STEVE INSKEEP, host:
Next, we're going to report on a city that's feeling the pangs of a more subtle change. In this case, it's the pains of hunger. The city is Los Angeles, where people spend much time in their cars, so it's fitting that some of the most popular meals are served on wheels. Taco trucks are a favorite spot for good, inexpensive Mexican food. But next week, L.A. County is enacting tougher laws that truck owners in parts of L.A. say could put them out of business.
NPR's Ben Bergman investigates.
BEN BERGMAN: L.A.'s most famous restaurant critic gets paid to eat wherever he wants. Yet several times a week, Jonathan Gold pulls over to the side of the road and eats cuisine served on a paper plate, out of a truck.
Mr. JONATHAN GOLD (Restaurant critic, LA Weekly): I've probably been to 3 or 4,000 taco trucks in my life. It's a hobby, you might say.
BERGMAN: Gold, the only food critic to have won a Pulitzer Prize, says most of the time, the tacos are so delicious, that even if he intends to take them home to his family, he can't help but devour the tacos in the time it takes to walk from the truck to his car.
Mr. GOLD: If I had to eat only one taco for the rest of my life, it would probably be a perfect taco el pasteur with marinated pork cooked on a revolving spit, the crispy, bubbly bits carved off to order, put it in the thing with hot salsa and a little tiny sliver of roasted pineapple.
BERGMAN: But not everyone is so enamored of taco trucks, known to their critics as roach coaches.
L.A. County recently passed new laws that will make it a misdemeanor to park a taco truck in the same place for more than an hour, punishable with $1,000 fine or six months in jail. The county already has similar rules on the books, but they only carry a $60 fine and are rarely enforced.
The harsher laws are in response to complaints from business owners like Maria Melgar, who says taco trucks have made her life miserable.
Ms. MARIA MELGAR (Owner, Birrieria Guadelarja Restaurant): (Spanish spoken)
BERGMAN: Melgar owns the Birrieria Guadelarja in East L.A. She serves only one kind of meat - slow cooked goat. At a recent lunch hour, the dimly lit restaurant was nearly empty, save for a man sitting at the center table. And he was there for an interview.
Mr. LOUIS HERRERA (President, Greater East Los Angeles Chamber of Commerce): My name is Louis Herrera. I'm the president of the Greater East Los Angeles Chamber of Commerce.
BERGMAN: Herrera, who represents 70 restaurants, says taco trucks - or catering trucks, as he prefers to call them - deliberately park in front of successful restaurants and steal away customers.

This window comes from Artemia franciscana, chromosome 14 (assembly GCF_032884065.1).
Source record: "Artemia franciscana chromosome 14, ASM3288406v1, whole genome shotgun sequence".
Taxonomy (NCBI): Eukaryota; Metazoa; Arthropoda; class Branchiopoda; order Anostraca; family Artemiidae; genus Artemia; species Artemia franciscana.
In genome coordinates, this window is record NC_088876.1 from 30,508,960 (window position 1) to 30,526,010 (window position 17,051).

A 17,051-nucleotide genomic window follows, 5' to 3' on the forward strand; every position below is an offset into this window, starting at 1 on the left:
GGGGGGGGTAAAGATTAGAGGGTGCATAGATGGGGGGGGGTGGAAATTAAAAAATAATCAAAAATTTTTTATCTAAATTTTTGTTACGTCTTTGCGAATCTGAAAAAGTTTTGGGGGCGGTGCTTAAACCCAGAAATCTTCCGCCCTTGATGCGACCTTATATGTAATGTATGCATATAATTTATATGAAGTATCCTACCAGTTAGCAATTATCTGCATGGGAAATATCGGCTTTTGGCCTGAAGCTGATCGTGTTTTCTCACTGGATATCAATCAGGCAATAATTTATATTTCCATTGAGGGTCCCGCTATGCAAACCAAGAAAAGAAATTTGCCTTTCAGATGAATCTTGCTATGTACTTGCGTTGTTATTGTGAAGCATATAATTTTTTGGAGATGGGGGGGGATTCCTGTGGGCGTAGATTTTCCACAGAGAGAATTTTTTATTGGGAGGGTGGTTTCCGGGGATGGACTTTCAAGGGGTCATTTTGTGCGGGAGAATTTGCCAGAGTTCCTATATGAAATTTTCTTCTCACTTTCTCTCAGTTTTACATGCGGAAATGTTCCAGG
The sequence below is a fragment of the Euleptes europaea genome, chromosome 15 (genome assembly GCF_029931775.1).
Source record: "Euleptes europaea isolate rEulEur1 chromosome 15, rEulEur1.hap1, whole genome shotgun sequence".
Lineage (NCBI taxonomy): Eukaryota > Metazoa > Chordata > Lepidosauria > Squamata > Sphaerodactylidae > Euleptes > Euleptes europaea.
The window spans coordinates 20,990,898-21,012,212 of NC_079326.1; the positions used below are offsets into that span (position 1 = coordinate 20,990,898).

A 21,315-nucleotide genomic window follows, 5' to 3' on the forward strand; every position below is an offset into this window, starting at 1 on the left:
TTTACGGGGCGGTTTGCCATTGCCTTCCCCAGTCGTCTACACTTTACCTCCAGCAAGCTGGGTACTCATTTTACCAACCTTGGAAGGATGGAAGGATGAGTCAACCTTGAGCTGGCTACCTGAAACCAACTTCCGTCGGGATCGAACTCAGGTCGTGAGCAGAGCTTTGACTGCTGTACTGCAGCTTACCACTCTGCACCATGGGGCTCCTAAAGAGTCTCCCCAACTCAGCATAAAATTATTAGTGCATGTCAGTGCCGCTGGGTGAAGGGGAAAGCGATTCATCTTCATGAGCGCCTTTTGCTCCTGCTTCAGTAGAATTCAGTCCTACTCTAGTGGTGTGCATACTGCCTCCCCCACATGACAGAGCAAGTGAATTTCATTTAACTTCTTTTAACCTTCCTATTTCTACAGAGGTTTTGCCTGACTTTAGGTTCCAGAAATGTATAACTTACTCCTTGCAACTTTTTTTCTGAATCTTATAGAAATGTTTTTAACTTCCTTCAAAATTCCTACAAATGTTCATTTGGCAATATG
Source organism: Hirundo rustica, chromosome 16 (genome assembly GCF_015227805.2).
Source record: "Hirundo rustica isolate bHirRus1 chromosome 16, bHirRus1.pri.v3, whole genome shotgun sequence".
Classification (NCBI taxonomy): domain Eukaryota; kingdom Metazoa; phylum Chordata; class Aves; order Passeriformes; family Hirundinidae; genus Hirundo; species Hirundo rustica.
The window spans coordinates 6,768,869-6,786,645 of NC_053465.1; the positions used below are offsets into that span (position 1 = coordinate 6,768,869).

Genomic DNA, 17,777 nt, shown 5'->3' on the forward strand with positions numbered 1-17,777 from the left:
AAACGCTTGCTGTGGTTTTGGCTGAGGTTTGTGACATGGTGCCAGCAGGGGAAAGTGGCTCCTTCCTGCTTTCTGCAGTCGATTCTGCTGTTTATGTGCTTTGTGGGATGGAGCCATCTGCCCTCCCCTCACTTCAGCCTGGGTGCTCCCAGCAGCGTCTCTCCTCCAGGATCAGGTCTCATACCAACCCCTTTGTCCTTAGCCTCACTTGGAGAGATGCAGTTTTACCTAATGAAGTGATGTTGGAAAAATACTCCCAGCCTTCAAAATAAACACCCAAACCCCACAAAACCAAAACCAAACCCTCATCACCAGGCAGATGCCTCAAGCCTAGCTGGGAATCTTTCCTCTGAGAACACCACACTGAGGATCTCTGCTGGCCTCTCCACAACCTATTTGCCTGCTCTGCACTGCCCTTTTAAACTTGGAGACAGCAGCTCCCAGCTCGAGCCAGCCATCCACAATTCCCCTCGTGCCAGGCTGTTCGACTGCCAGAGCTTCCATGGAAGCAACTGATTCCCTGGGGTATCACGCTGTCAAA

Mr. HERRERA: After six o'clock, this restaurant is closed because that's the hour that the catering trucks come in. They can't compete with the prices of the catering trucks. Their prices are so much less because their overhead is zero.
BERGMAN: Herrera suspects many taco trucks don't pay taxes and don't pay attention to health and safety.
Mr. HERRERA: That's not competition. That's not being fair.
BERGMAN: Herrera has been in this area, East L.A., for nearly 40 years, selling used cars across the street. The population here is 98 percent Hispanic, and the streets are home to hundreds of taco trucks. No neighborhood is more affected by the new rules than East L.A.
(Soundbite of knocking)
BERGMAN: At Tacos El Galuzo, down the street from Birrieria Guadelarja, customers are lined up to buy $.90 tacos el pasteur or asada quesadillas for $3.25.
Juan Torres, originally from Mexico, has owned this truck for seven years and works here every night of the week. He's still paying off his truck, which cost $70,000. Should the Health Department come by, as it does every couple of months, he keeps the truck immaculately clean.
Mr. JUAN TORRES (Owner, Tacos El Galuzo): I have everything permits. I pay taxes. (unintelligible)
BERGMAN: Despite the fact they're mobile, most taco trucks, including this one, park on the same street every night. Torres even pays hundreds of dollars in rent to the business he parks in front of. He says the new laws could ruin his business because he depends on repeat customers who always know where to find him.
Mr. TORRES: And the people come in and don't see me, they can go another place - another restaurant, you know.
BERGMAN: Torres and other truck owners have hired an attorney, Phillip Greenwald, to challenge the rule.
Mr. PHILLIP GREENWALD (Attorney): The potential of a jail sentence and/or a $1,000 fine for parking to sell food? That's a bit overkill. It's outrageous.
BERGMAN: While Greenwald pursues a legal strategy, truck owners are forming a taco resistance. When the rules go into effect May 15th, over 100 taco truck owners vow to stay parked right where they are.
Ben Bergman, NPR News, Los Angeles.
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